How to prevent atrial oesophageal fistula following ablation of atrial fibrillation: are there actually any effective methods?—Authors’ reply

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Oxford University Press
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Published on behalf of the European Society of Cardiology. All rights reserved. © The Author 2017. For permissions, please email: journals.permissions@oup.com.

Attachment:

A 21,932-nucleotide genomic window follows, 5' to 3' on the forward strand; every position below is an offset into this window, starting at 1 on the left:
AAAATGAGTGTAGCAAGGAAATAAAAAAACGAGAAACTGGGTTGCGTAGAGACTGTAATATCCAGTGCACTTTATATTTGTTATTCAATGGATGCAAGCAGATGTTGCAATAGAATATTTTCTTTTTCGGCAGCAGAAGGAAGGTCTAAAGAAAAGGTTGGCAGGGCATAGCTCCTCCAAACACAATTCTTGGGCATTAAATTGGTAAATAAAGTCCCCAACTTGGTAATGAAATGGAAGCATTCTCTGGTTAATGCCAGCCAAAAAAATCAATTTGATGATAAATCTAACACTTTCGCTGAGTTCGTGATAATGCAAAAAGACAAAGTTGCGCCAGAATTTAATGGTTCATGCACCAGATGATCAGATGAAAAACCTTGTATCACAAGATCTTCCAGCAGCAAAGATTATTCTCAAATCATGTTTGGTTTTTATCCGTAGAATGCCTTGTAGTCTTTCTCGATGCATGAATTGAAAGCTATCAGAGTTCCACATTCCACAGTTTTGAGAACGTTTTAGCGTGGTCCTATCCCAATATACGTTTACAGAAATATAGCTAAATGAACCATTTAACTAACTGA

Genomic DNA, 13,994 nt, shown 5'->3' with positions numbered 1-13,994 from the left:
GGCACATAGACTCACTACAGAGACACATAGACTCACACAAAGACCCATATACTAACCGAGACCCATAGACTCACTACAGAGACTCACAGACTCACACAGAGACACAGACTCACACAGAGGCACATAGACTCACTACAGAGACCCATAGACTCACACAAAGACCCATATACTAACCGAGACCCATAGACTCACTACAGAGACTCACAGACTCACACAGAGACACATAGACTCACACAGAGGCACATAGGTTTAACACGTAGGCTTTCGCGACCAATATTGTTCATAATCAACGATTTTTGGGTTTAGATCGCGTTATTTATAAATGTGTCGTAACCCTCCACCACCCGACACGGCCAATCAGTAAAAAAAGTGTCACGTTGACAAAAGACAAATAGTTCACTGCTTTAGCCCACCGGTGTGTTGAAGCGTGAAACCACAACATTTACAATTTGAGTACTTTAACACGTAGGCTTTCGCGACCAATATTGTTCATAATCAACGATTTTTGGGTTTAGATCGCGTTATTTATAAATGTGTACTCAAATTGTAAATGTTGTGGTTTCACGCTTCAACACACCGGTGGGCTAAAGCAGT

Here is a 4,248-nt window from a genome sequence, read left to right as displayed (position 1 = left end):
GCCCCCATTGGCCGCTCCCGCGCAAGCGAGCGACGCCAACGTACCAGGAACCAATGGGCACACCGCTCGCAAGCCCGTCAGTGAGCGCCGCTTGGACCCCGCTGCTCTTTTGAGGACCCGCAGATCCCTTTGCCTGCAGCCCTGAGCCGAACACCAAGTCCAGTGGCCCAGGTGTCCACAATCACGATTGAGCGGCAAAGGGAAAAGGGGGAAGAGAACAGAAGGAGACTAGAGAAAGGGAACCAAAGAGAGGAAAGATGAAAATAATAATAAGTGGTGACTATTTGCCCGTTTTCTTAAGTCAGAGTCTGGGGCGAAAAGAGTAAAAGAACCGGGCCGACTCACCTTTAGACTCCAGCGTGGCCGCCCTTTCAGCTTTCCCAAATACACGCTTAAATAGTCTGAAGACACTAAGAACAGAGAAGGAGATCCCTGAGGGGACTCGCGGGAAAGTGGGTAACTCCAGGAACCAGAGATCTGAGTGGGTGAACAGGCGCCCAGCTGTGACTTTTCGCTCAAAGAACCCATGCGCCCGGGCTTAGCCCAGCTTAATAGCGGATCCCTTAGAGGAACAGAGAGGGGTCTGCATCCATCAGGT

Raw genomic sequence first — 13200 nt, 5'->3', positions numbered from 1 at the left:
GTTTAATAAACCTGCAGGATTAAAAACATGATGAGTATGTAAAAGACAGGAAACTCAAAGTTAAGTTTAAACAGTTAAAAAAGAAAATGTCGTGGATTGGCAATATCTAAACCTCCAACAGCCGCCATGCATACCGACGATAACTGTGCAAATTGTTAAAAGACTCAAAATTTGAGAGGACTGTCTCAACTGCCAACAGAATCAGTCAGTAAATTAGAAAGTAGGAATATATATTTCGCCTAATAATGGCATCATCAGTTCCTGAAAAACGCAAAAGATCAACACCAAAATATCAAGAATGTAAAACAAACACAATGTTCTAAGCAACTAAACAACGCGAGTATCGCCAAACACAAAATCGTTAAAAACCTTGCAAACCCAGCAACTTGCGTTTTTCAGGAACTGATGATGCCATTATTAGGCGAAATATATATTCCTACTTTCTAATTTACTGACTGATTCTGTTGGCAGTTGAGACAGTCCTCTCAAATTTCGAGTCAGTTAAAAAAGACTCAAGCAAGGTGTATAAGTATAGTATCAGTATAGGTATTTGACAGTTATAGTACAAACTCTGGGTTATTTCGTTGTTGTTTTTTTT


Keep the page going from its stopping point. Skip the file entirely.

ISSN
1099-5129
eISSN
1532-2092
D.O.I.
10.1093/europace/eux224
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Abstract